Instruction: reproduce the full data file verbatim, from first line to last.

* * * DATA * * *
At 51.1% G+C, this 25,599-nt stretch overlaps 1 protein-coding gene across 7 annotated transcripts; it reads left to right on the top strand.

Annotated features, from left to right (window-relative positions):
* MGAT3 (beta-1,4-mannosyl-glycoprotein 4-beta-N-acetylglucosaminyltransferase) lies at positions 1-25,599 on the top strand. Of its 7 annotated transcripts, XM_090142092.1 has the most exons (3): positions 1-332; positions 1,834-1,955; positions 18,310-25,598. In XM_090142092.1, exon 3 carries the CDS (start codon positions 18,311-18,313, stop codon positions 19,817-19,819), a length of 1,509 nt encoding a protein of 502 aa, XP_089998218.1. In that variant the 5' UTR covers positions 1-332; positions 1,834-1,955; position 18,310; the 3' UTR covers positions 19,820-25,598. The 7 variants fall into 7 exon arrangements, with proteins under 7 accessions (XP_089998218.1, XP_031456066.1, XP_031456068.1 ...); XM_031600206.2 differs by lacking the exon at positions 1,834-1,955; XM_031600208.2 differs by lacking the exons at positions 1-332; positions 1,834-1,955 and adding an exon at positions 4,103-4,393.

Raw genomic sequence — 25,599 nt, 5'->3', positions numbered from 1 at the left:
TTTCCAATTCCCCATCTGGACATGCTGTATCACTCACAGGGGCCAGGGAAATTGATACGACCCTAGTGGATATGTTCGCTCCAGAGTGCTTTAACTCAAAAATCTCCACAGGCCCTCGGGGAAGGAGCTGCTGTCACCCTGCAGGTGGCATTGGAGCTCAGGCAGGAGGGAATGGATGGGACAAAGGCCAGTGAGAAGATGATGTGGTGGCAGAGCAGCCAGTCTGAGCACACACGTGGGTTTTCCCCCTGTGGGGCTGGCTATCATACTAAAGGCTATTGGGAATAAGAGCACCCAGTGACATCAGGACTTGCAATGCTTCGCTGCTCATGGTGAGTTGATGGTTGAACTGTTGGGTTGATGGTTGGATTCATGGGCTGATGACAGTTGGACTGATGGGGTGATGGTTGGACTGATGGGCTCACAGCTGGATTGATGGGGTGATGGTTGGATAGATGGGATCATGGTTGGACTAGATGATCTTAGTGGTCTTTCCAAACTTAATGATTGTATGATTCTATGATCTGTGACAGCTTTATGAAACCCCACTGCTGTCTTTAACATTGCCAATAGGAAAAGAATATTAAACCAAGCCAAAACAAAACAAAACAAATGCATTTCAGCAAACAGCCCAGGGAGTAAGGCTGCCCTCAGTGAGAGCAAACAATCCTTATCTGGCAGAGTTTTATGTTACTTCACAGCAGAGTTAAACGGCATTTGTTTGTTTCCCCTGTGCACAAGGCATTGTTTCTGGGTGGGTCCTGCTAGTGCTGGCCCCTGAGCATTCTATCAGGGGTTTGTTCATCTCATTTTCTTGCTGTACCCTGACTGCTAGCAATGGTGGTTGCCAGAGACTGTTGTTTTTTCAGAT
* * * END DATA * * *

At 51.1% G+C, this 25,599-nt stretch overlaps 1 protein-coding gene across 7 annotated transcripts; it reads left to right on the top strand.

Annotated features, from left to right (window-relative positions):
* MGAT3 (beta-1,4-mannosyl-glycoprotein 4-beta-N-acetylglucosaminyltransferase) lies at positions 1-25,599 on the top strand. Of its 7 annotated transcripts, XM_090142092.1 has the most exons (3): positions 1-332; positions 1,834-1,955; positions 18,310-25,598. In XM_090142092.1, exon 3 carries the CDS (start codon positions 18,311-18,313, stop codon positions 19,817-19,819), a length of 1,509 nt encoding a protein of 502 aa, XP_089998218.1. In that variant the 5' UTR covers positions 1-332; positions 1,834-1,955; position 18,310; the 3' UTR covers positions 19,820-25,598. The 7 variants fall into 7 exon arrangements, with proteins under 7 accessions (XP_089998218.1, XP_031456066.1, XP_031456068.1 ...); XM_031600206.2 differs by lacking the exon at positions 1,834-1,955; XM_031600208.2 differs by lacking the exons at positions 1-332; positions 1,834-1,955 and adding an exon at positions 4,103-4,393.

Raw genomic sequence — 25,599 nt, 5'->3', positions numbered from 1 at the left:
TTTCCAATTCCCCATCTGGACATGCTGTATCACTCACAGGGGCCAGGGAAATTGATACGACCCTAGTGGATATGTTCGCTCCAGAGTGCTTTAACTCAAAAATCTCCACAGGCCCTCGGGGAAGGAGCTGCTGTCACCCTGCAGGTGGCATTGGAGCTCAGGCAGGAGGGAATGGATGGGACAAAGGCCAGTGAGAAGATGATGTGGTGGCAGAGCAGCCAGTCTGAGCACACACGTGGGTTTTCCCCCTGTGGGGCTGGCTATCATACTAAAGGCTATTGGGAATAAGAGCACCCAGTGACATCAGGACTTGCAATGCTTCGCTGCTCATGGTGAGTTGATGGTTGAACTGTTGGGTTGATGGTTGGATTCATGGGCTGATGACAGTTGGACTGATGGGGTGATGGTTGGACTGATGGGCTCACAGCTGGATTGATGGGGTGATGGTTGGATAGATGGGATCATGGTTGGACTAGATGATCTTAGTGGTCTTTCCAAACTTAATGATTGTATGATTCTATGATCTGTGACAGCTTTATGAAACCCCACTGCTGTCTTTAACATTGCCAATAGGAAAAGAATATTAAACCAAGCCAAAACAAAACAAAACAAATGCATTTCAGCAAACAGCCCAGGGAGTAAGGCTGCCCTCAGTGAGAGCAAACAATCCTTATCTGGCAGAGTTTTATGTTACTTCACAGCAGAGTTAAACGGCATTTGTTTGTTTCCCCTGTGCACAAGGCATTGTTTCTGGGTGGGTCCTGCTAGTGCTGGCCCCTGAGCATTCTATCAGGGGTTTGTTCATCTCATTTTCTTGCTGTACCCTGACTGCTAGCAATGGTGGTTGCCAGAGACTGTTGTTTTTTCAGAT